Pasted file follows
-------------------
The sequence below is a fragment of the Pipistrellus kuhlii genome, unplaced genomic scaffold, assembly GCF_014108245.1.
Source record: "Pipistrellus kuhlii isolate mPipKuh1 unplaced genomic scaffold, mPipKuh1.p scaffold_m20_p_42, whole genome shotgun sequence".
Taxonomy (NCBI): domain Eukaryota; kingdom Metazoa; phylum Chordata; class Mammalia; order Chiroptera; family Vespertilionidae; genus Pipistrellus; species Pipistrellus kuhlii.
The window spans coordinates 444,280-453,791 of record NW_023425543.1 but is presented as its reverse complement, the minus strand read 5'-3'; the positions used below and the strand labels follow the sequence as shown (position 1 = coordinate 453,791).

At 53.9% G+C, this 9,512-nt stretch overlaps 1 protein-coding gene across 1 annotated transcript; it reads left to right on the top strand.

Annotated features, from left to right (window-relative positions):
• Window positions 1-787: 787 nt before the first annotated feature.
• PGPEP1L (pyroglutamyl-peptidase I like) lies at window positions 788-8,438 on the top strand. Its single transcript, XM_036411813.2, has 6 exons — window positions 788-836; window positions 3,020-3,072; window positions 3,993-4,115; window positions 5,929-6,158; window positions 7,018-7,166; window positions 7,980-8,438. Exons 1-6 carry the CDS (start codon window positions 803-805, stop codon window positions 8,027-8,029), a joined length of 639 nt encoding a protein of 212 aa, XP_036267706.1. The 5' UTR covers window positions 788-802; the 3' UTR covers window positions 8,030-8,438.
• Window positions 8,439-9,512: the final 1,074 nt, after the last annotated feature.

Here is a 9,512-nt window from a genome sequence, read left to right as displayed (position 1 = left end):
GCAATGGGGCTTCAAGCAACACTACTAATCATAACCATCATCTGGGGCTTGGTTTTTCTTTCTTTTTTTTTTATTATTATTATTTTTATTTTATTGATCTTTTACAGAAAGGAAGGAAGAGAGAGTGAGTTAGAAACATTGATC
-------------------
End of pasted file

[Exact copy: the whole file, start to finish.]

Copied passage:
The sequence below is a fragment of the Pipistrellus kuhlii genome, unplaced genomic scaffold, assembly GCF_014108245.1.
Source record: "Pipistrellus kuhlii isolate mPipKuh1 unplaced genomic scaffold, mPipKuh1.p scaffold_m20_p_42, whole genome shotgun sequence".
Taxonomy (NCBI): domain Eukaryota; kingdom Metazoa; phylum Chordata; class Mammalia; order Chiroptera; family Vespertilionidae; genus Pipistrellus; species Pipistrellus kuhlii.
The window spans coordinates 444,280-453,791 of record NW_023425543.1 but is presented as its reverse complement, the minus strand read 5'-3'; the positions used below and the strand labels follow the sequence as shown (position 1 = coordinate 453,791).

At 53.9% G+C, this 9,512-nt stretch overlaps 1 protein-coding gene across 1 annotated transcript; it reads left to right on the top strand.

Annotated features, from left to right (window-relative positions):
• Window positions 1-787: 787 nt before the first annotated feature.
• PGPEP1L (pyroglutamyl-peptidase I like) lies at window positions 788-8,438 on the top strand. Its single transcript, XM_036411813.2, has 6 exons — window positions 788-836; window positions 3,020-3,072; window positions 3,993-4,115; window positions 5,929-6,158; window positions 7,018-7,166; window positions 7,980-8,438. Exons 1-6 carry the CDS (start codon window positions 803-805, stop codon window positions 8,027-8,029), a joined length of 639 nt encoding a protein of 212 aa, XP_036267706.1. The 5' UTR covers window positions 788-802; the 3' UTR covers window positions 8,030-8,438.
• Window positions 8,439-9,512: the final 1,074 nt, after the last annotated feature.

Here is a 9,512-nt window from a genome sequence, read left to right as displayed (position 1 = left end):
GCAATGGGGCTTCAAGCAACACTACTAATCATAACCATCATCTGGGGCTTGGTTTTTCTTTCTTTTTTTTTTATTATTATTATTTTTATTTTATTGATCTTTTACAGAAAGGAAGGAAGAGAGAGTGAGTTAGAAACATTGATC